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everettstudi

join:2000-11-22
Phoenix, AZ

PCIe

How can I identify if I have PCI or PCIe?
Can one buy an adapter card from PCI to PCIe?

Thank you,
Everett


koitsu
Premium,MVM
join:2002-07-16
Mountain View, CA
kudos:23

1 recommendation

Pictures on these pages should help:

PCI: »en.wikipedia.org/wiki/Conventional_PCI
PCIe: »en.wikipedia.org/wiki/PCI_Express

Please note that PCIe (PCI Express) is not the same thing as PCI-X. Don't confuse the two.

As for an adapter: absolutely not. They are in no way shape or form backwards compatible.
--
Making life hard for others since 1977.
I speak for myself and not my employer/affiliates of my employer.


FizzyMyNizzy

join:2004-05-29
New York, NY

2 edits
reply to everettstudi
»www.google.com/products/catalog?···oring=tp

StarTech.com PCI to PCI Express Adapter Card PCIe x1 to PCI slot adapter



StarTech PCI to PCI Express Adapter Card Model PCI1PEX1
»www.newegg.com/Product/Product.a···15158190

StarTech PCI-X to x4 PCI Express Adapter Card Model PCIX1PEX4
»www.newegg.com/Product/Product.a···15158315



Please read the requirements before getting one.


koitsu
Premium,MVM
join:2002-07-16
Mountain View, CA
kudos:23

1 recommendation

Key point: I've no problem admitting I'm wrong: I had no idea such adapters existed. Thanks, FizzyMyNizzy See Profile!

That said, both products (the PCI-to-PCIe x1 adapter and the PCI-X to PCIe x4 adapter) are downright scary. I cannot even begin to imagine how these can work correctly, especially considering things like PCI Express requires MSI (see first line of "MSI types"). With PCI and PCI-X MSI/MSI-X is optional.

So what happens when you shove a PCIe NIC that makes heavy use of MSI (and most do -- in fact, the well-known-as-reliable Intel NICs are one such example) in that adapter? This gets me wondering... let's see...

For the first adapter, it seems its driven by a PI7C9X111SL controller bridge. It's not shown in the picture, which means it's probably on the rear/back of the card. Sadly Pericom's site returns HTTP 403 for the controller itself. I did find a Flash file (don't ask) on a Russian site that has a 1-page PDF brief of the PI7C9X111SL, and it does support INT-level triggering and MSI as well.

For the 2nd adapter, the PDF user manual mentions use of the PLX PEX8114 controller bridge. PLX's documentation does state that they support MSI (and thus I assume MSI-X), and I think that's doable since there's a controller bridge involved (i.e. there is actual logic/possibly microcode that can handle MSI-to-no-MSI conversions).

If you ask me, I would trust a PCI --> PCIe adapter (e.g. "this adapter lets you use a PCI card in a PCIe slot") more than a PCIe --> PCI adapter. The above bridges support EITHER MODEL (meaning you can find other StarTech-brand adapters that let you convert the opposite direction), but my point is that there is a "middle-man" chip in between to make everything work. I can only imagine what these things show up as on the PCI and PCIe bus, what their BARs and capabilities look like, etc... I tend to stay away from such converters.
--
Making life hard for others since 1977.
I speak for myself and not my employer/affiliates of my employer.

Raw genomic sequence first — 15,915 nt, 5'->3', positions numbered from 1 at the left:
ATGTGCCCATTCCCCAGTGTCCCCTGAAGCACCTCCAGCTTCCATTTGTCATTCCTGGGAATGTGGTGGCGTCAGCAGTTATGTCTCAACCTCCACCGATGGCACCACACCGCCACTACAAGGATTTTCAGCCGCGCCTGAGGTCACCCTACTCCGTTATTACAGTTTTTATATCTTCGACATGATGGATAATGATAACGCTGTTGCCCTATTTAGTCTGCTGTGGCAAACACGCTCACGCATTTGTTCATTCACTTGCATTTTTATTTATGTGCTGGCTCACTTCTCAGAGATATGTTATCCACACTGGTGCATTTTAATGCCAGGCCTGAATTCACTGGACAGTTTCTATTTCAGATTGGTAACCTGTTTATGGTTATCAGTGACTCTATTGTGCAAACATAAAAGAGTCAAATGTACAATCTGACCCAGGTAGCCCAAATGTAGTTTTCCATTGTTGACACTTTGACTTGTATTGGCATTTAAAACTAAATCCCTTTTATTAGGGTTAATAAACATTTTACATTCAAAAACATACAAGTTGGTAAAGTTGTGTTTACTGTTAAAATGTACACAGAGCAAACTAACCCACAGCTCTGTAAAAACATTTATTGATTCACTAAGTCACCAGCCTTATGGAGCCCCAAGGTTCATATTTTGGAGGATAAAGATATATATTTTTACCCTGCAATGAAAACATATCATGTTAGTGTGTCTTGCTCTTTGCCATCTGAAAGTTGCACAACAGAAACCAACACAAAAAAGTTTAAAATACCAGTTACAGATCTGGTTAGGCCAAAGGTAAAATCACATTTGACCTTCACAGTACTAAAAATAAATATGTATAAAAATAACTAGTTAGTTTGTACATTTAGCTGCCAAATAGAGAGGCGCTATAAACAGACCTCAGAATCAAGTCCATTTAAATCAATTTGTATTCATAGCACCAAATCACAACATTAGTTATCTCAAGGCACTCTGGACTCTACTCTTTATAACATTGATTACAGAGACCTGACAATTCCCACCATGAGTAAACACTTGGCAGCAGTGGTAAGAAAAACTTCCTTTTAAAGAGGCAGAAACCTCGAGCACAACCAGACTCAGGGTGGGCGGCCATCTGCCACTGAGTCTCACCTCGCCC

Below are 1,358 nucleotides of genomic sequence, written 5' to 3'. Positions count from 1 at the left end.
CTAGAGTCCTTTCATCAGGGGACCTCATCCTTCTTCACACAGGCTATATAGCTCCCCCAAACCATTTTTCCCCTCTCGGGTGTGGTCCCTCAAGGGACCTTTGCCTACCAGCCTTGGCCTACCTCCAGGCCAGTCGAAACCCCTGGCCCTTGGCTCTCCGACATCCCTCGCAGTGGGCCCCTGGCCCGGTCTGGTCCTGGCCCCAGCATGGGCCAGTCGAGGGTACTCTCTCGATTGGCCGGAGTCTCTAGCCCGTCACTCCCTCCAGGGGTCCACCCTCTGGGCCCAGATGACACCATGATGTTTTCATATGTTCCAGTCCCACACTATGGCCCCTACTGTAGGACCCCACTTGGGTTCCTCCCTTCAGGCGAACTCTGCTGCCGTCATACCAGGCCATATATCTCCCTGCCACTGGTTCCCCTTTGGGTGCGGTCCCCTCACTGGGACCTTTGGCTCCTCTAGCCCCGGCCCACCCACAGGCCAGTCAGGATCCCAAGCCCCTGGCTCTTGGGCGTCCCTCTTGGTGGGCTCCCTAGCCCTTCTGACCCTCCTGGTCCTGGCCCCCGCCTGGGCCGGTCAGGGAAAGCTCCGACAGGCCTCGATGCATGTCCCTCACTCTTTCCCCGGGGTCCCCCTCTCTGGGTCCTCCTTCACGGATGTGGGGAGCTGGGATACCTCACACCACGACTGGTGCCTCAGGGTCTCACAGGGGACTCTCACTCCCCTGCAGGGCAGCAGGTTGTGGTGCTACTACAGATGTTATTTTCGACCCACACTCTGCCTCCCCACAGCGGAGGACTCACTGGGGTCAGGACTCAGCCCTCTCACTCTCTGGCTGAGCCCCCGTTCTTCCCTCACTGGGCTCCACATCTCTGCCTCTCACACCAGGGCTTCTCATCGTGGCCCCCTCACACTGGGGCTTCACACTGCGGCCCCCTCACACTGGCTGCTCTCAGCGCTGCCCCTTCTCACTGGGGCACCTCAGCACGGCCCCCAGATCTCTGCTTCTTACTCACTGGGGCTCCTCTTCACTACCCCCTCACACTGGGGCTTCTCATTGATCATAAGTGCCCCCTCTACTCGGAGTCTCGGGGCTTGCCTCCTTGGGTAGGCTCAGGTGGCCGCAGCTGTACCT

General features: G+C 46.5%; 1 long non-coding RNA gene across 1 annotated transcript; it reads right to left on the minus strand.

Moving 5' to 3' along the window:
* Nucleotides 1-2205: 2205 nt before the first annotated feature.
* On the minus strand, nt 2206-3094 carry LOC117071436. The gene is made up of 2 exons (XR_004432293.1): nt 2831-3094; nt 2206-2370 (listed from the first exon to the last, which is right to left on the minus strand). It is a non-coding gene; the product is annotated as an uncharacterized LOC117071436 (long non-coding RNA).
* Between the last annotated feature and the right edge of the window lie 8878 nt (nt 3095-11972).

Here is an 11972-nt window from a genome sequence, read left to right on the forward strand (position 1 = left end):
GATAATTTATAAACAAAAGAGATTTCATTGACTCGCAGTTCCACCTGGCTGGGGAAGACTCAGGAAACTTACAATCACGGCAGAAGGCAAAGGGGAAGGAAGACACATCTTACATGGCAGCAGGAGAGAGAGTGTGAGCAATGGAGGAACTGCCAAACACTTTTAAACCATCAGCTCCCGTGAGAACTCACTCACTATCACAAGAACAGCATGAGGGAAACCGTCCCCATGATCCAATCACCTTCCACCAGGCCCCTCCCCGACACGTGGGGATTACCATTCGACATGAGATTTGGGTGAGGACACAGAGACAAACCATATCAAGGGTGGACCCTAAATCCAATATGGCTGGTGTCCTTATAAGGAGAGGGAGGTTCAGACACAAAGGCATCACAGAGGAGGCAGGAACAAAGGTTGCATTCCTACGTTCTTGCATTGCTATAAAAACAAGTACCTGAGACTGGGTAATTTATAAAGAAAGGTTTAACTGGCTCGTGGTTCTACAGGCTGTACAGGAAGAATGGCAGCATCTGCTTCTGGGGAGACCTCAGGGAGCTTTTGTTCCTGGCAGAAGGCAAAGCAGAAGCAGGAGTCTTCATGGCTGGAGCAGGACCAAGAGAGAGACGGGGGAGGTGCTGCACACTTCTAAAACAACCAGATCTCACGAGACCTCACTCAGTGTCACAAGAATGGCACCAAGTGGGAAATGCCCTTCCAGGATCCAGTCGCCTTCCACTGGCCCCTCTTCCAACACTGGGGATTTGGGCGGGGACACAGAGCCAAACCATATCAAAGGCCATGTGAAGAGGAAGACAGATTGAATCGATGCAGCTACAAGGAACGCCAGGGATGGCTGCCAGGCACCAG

koitsu
Premium,MVM
join:2002-07-16
Mountain View, CA
kudos:23

1 recommendation

BTW, these adapters remind me of something I put together in Photoshop back in 2002:

»jdc.koitsu.org/lj/crazy_card.jpg

Seems I should update that to support PCIe......
--
Making life hard for others since 1977.
I speak for myself and not my employer/affiliates of my employer.

JoelC707
Premium
join:2002-07-09
Lanett, AL
kudos:5

1 recommendation

reply to koitsu
Click for full size
I know servers have had adapters for years now. The Dell 2950's I have can support PCI-X or PCIe expansion slots. The base port on the motherboard is PCIe and the riser board plugs into that. Also I discovered the Broadcom NICs onboard are actually PCI-X variants and use a bridge chip to convert to PCIe x4 (one for each NIC IIRC).

Additionally some expansion cards have embedded PCIe to PCI-X bridge chips. The Dell PERC 5 card is one such animal (the PERC 6 eliminated that conversion/bottleneck. Also the original OCZ RevoDrive PCIe SSD used a PCI-X bridge. Their reason was that the RAID controller chip they sourced was MUCH cheaper in PCI-X variant than PCIe so they opted for those chips + a bridge chip.

All that said, there is a BIG difference between an expansion card or server based bridge chip that's intended to do that bridging than one of those StarTech cards. In the StarTech case you have to hope they did all the conversions correctly and you can only use half-height cards. The others are intended for the application and were designed so from the start.

Still, it's nice to know such animals exist in the event they are needed in a pinch (not sure I'd use one long term but who knows). See attached screenshot for what the bridge devices on a Dell 2950 show up as. Most appear to be Intel chips. If you want screenshots from any of the device details screens (hardware IDs and such) let me know and I'll be glad to get them for you.


dbarber

join:2000-07-25
West Chester, PA
reply to koitsu
said by koitsu:

BTW, these adapters remind me of something I put together in Photoshop back in 2002:

Now THAT looks scary! Kinda funny too!
--
These opinions are strictly my own. However, if you really want them, we can negotiate.


Cthen

join:2004-08-01
Detroit, MI
Reviews:
·Verizon Wireless..
reply to FizzyMyNizzy
said by FizzyMyNizzy:

Please read the requirements before getting one.

Also see if you can find one under a better brand name. StarTech has a bad reputation of their products failing for the most simple reasons. Mostly bad drivers that they never fix but still, do you want to chance that?
--
"I like to refer to myself as an Adult Film Efficienato." - Stuart Bondek